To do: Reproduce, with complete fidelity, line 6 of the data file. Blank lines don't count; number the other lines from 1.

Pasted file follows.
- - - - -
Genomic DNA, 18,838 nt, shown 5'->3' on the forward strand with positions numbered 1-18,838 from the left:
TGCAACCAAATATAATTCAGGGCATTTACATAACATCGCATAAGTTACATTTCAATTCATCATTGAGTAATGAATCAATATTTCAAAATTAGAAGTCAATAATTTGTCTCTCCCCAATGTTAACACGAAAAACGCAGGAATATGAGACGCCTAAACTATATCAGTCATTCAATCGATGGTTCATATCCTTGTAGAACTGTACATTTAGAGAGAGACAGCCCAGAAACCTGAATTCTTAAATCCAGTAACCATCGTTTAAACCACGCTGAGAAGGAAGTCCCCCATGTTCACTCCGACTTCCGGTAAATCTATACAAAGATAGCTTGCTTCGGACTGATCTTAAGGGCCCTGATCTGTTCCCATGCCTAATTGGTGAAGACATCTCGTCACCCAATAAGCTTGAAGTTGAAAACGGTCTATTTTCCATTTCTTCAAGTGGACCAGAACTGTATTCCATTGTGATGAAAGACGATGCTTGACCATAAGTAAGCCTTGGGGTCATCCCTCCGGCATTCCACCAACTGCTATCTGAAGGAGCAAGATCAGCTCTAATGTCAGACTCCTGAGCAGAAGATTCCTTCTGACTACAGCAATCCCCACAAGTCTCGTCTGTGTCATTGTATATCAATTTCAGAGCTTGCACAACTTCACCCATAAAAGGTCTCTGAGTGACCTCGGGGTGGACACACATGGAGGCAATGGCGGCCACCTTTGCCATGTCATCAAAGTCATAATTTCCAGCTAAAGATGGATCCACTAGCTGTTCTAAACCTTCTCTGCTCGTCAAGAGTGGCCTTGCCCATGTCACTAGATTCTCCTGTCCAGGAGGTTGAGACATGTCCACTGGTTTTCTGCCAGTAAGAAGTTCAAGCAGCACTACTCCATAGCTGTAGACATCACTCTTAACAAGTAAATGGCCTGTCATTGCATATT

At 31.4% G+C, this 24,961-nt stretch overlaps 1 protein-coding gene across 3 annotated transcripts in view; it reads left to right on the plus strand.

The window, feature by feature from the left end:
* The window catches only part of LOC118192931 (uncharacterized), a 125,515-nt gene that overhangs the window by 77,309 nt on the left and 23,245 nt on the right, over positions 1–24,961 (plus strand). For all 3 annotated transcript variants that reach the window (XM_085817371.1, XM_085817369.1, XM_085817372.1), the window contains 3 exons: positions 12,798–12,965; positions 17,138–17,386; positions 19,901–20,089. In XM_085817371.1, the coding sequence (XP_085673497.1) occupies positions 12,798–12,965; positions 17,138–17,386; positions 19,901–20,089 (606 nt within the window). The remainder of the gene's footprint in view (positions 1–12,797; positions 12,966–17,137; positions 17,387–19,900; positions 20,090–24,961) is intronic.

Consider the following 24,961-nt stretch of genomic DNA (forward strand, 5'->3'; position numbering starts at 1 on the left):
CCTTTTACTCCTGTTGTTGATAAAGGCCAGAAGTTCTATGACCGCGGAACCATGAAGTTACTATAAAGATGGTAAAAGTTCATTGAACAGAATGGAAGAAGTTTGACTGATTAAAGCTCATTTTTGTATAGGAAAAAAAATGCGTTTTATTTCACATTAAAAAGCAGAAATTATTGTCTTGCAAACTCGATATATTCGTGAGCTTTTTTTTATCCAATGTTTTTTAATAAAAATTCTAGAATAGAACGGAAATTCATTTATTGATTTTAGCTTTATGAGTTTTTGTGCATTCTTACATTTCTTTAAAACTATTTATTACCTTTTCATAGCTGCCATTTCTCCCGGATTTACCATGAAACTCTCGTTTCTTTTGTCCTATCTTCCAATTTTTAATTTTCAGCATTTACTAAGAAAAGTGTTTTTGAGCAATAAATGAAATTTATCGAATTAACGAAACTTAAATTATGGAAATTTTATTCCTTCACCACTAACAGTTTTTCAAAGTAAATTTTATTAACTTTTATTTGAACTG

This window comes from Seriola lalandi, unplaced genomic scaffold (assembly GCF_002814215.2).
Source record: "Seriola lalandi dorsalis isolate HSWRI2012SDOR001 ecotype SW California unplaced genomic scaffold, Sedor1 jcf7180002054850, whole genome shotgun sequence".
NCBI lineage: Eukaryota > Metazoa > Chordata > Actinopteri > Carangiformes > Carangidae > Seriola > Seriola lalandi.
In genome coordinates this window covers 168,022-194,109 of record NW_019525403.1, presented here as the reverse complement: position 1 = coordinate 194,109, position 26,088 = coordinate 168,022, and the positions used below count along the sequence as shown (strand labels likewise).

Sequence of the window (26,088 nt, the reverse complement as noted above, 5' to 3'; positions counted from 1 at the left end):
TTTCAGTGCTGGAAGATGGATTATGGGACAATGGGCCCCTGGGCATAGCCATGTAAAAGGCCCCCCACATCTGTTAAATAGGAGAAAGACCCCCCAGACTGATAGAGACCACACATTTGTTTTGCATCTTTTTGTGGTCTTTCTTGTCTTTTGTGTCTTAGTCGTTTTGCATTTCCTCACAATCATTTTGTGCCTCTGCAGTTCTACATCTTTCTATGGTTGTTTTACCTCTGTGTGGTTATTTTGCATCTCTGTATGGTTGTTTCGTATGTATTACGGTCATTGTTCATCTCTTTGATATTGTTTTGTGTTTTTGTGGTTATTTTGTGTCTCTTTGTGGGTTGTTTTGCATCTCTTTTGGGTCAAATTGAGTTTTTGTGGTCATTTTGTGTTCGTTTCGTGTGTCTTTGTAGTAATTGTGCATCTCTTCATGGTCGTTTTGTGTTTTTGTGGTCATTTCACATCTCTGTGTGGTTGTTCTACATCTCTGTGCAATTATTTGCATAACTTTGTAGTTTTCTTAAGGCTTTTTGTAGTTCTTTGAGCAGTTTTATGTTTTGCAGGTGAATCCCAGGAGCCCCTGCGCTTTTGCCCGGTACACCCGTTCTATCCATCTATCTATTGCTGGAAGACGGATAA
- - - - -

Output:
Consider the following 24,961-nt stretch of genomic DNA (forward strand, 5'->3'; position numbering starts at 1 on the left):